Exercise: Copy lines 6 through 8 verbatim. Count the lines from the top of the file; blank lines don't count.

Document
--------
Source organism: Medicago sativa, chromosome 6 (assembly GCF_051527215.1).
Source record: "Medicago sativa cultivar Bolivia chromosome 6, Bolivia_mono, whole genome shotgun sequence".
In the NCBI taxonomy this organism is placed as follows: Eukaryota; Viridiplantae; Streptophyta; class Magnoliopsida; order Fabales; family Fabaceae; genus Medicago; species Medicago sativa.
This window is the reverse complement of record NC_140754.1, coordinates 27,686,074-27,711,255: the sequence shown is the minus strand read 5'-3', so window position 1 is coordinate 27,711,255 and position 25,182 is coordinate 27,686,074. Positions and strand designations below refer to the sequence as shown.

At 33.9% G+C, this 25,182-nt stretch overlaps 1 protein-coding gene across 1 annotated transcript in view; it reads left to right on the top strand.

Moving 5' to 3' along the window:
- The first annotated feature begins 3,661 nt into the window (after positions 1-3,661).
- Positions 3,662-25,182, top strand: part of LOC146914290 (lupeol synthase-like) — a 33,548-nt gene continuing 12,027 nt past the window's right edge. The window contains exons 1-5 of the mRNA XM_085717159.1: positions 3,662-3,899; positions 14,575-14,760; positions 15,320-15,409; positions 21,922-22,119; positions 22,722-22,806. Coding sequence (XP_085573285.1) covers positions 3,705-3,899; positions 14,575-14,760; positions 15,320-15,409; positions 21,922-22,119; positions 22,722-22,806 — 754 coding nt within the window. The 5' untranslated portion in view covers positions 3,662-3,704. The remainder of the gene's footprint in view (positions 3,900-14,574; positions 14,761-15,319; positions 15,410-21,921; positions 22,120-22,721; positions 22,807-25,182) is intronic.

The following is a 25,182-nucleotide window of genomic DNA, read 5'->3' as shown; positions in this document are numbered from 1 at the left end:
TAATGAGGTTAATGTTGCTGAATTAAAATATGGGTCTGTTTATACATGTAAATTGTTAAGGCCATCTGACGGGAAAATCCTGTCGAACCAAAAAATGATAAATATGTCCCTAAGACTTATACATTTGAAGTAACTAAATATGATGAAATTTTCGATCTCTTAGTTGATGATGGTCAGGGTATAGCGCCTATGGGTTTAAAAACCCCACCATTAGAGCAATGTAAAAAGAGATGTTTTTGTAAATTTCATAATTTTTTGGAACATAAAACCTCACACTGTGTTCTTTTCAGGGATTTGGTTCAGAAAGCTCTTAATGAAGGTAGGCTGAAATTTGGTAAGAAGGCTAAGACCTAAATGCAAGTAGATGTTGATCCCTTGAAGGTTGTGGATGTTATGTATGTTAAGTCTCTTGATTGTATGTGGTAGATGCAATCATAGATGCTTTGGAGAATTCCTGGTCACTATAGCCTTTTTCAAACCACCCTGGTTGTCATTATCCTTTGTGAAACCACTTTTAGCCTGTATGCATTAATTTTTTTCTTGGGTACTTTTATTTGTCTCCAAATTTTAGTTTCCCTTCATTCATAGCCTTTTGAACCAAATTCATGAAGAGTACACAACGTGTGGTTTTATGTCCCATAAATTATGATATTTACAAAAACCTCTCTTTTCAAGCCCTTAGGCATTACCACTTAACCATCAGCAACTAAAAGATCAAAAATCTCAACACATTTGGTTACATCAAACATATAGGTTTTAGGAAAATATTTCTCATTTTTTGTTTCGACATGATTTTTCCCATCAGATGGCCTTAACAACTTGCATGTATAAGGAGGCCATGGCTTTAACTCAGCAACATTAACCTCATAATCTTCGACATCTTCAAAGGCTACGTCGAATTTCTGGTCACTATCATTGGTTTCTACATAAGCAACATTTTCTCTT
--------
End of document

Moving 5' to 3' along the window:
- The first annotated feature begins 3,661 nt into the window (after positions 1-3,661).
- Positions 3,662-25,182, top strand: part of LOC146914290 (lupeol synthase-like) — a 33,548-nt gene continuing 12,027 nt past the window's right edge. The window contains exons 1-5 of the mRNA XM_085717159.1: positions 3,662-3,899; positions 14,575-14,760; positions 15,320-15,409; positions 21,922-22,119; positions 22,722-22,806. Coding sequence (XP_085573285.1) covers positions 3,705-3,899; positions 14,575-14,760; positions 15,320-15,409; positions 21,922-22,119; positions 22,722-22,806 — 754 coding nt within the window. The 5' untranslated portion in view covers positions 3,662-3,704. The remainder of the gene's footprint in view (positions 3,900-14,574; positions 14,761-15,319; positions 15,410-21,921; positions 22,120-22,721; positions 22,807-25,182) is intronic.